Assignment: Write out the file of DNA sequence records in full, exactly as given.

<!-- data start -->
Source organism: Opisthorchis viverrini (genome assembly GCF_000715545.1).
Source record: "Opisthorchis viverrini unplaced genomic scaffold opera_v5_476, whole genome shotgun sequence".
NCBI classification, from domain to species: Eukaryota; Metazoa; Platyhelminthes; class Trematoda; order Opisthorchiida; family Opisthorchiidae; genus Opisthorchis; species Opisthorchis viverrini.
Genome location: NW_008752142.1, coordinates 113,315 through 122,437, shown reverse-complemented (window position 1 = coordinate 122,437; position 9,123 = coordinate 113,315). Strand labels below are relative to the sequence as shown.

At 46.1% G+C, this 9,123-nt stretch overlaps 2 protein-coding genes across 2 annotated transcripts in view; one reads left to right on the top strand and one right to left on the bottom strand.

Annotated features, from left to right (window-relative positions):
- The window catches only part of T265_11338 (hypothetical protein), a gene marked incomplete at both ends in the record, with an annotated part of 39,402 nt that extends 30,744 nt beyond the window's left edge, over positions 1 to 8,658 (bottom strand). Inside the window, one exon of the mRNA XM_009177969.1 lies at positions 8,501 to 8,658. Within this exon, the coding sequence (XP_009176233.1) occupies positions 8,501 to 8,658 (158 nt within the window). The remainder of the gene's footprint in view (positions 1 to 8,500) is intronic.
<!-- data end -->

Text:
Source organism: Opisthorchis viverrini (genome assembly GCF_000715545.1).
Source record: "Opisthorchis viverrini unplaced genomic scaffold opera_v5_476, whole genome shotgun sequence".
NCBI classification, from domain to species: Eukaryota; Metazoa; Platyhelminthes; class Trematoda; order Opisthorchiida; family Opisthorchiidae; genus Opisthorchis; species Opisthorchis viverrini.
Genome location: NW_008752142.1, coordinates 113,315 through 122,437, shown reverse-complemented (window position 1 = coordinate 122,437; position 9,123 = coordinate 113,315). Strand labels below are relative to the sequence as shown.

At 46.1% G+C, this 9,123-nt stretch overlaps 2 protein-coding genes across 2 annotated transcripts in view; one reads left to right on the top strand and one right to left on the bottom strand.

Annotated features, from left to right (window-relative positions):
- The window catches only part of T265_11338 (hypothetical protein), a gene marked incomplete at both ends in the record, with an annotated part of 39,402 nt that extends 30,744 nt beyond the window's left edge, over positions 1 to 8,658 (bottom strand). Inside the window, one exon of the mRNA XM_009177969.1 lies at positions 8,501 to 8,658. Within this exon, the coding sequence (XP_009176233.1) occupies positions 8,501 to 8,658 (158 nt within the window). The remainder of the gene's footprint in view (positions 1 to 8,500) is intronic.